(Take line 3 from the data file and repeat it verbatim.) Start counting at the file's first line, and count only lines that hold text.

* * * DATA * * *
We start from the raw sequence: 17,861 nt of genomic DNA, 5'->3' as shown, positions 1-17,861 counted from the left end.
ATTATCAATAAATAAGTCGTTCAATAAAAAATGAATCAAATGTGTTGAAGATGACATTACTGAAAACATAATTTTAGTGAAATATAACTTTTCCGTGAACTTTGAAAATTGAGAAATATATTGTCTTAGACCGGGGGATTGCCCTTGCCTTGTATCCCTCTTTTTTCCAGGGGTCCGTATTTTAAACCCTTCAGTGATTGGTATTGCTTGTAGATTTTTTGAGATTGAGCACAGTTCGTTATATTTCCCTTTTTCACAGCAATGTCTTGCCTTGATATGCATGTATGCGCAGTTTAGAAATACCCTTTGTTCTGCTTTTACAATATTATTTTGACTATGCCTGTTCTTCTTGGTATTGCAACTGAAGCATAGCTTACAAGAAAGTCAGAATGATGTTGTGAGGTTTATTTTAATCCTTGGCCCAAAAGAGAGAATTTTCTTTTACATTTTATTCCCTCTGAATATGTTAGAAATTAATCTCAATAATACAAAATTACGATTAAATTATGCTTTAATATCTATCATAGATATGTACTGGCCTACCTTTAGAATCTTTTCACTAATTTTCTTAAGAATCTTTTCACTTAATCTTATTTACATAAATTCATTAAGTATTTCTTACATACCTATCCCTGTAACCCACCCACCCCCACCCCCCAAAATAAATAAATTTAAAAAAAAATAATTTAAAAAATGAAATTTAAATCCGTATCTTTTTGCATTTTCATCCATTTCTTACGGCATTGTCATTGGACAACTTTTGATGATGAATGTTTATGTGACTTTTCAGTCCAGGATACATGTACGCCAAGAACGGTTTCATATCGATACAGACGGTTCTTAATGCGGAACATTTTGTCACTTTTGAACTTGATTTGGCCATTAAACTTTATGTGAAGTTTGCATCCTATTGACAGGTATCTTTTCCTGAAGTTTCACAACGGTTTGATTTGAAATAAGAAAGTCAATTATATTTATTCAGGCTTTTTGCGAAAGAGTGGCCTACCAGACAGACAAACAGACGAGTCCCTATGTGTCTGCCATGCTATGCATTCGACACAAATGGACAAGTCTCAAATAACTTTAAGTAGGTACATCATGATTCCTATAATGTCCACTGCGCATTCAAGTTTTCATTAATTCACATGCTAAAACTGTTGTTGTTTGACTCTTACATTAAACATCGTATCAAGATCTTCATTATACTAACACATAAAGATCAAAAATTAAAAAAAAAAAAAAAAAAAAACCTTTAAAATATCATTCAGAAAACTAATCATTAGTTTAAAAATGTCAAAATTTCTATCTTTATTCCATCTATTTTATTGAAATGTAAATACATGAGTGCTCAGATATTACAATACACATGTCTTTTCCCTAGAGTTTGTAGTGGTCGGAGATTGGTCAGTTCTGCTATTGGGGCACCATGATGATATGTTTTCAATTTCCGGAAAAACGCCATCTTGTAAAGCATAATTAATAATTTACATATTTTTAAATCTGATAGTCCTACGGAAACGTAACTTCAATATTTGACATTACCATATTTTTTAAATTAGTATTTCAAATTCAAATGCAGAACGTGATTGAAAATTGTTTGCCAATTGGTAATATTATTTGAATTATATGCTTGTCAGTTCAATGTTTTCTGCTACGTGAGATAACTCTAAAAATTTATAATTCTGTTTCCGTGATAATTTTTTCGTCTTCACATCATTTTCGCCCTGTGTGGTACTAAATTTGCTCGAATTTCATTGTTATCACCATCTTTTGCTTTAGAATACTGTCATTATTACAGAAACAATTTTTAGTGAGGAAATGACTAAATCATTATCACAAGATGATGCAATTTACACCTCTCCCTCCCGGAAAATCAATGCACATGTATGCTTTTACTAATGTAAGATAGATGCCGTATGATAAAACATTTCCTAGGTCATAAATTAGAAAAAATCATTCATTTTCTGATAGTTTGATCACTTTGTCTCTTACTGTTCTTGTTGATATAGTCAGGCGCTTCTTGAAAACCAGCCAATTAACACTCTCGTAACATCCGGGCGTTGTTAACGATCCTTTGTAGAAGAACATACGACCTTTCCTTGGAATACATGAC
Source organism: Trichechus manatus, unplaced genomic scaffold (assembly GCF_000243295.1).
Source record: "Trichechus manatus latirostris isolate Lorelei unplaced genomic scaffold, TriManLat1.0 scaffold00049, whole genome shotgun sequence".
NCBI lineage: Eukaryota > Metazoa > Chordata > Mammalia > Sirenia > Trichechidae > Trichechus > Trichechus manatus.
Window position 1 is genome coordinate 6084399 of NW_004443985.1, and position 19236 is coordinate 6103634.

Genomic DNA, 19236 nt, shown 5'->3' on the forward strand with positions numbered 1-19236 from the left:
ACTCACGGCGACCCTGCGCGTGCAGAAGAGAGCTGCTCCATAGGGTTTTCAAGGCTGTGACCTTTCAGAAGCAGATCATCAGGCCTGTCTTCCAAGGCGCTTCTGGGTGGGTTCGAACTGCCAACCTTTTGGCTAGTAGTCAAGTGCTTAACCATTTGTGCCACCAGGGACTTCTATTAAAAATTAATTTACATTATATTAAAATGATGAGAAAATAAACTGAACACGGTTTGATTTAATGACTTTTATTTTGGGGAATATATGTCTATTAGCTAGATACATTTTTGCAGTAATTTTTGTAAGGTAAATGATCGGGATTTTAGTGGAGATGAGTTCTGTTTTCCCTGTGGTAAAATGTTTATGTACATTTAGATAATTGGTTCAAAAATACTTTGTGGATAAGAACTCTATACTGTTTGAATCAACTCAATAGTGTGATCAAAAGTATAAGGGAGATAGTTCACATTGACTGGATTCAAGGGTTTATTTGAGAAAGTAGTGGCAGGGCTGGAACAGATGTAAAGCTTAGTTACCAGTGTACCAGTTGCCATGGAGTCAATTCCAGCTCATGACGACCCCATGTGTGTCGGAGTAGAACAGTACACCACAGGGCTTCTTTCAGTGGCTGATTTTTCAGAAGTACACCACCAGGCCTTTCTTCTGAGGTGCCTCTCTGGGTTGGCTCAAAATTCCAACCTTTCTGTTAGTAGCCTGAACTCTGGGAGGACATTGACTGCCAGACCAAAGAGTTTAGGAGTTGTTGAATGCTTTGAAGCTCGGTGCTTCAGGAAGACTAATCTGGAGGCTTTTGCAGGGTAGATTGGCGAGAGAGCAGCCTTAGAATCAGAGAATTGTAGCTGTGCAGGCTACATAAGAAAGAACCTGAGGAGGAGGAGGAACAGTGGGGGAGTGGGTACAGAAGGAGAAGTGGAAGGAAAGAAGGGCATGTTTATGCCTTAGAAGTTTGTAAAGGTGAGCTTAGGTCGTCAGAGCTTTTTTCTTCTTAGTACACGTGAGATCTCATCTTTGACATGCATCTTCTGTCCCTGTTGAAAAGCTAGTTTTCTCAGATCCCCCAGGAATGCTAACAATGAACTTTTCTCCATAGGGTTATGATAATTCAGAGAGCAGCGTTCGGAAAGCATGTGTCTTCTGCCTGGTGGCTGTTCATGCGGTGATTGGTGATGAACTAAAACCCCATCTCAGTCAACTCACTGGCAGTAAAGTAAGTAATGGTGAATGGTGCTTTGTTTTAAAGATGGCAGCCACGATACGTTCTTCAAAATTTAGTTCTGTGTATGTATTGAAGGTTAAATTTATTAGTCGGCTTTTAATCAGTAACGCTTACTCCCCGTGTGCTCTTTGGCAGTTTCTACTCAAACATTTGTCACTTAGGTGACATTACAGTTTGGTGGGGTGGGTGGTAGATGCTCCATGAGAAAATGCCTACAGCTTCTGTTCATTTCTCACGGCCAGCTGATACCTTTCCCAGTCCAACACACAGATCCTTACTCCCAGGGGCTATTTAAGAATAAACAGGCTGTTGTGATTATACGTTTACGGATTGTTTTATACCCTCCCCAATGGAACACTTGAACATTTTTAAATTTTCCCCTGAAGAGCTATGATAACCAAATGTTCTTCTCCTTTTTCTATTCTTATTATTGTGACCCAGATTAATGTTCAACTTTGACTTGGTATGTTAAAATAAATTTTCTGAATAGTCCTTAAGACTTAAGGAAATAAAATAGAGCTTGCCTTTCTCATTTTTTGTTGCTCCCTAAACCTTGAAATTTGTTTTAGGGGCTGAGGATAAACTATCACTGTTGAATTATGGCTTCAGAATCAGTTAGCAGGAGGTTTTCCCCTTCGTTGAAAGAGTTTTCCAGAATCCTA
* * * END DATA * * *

Source organism: Trichechus manatus, unplaced genomic scaffold (assembly GCF_000243295.1).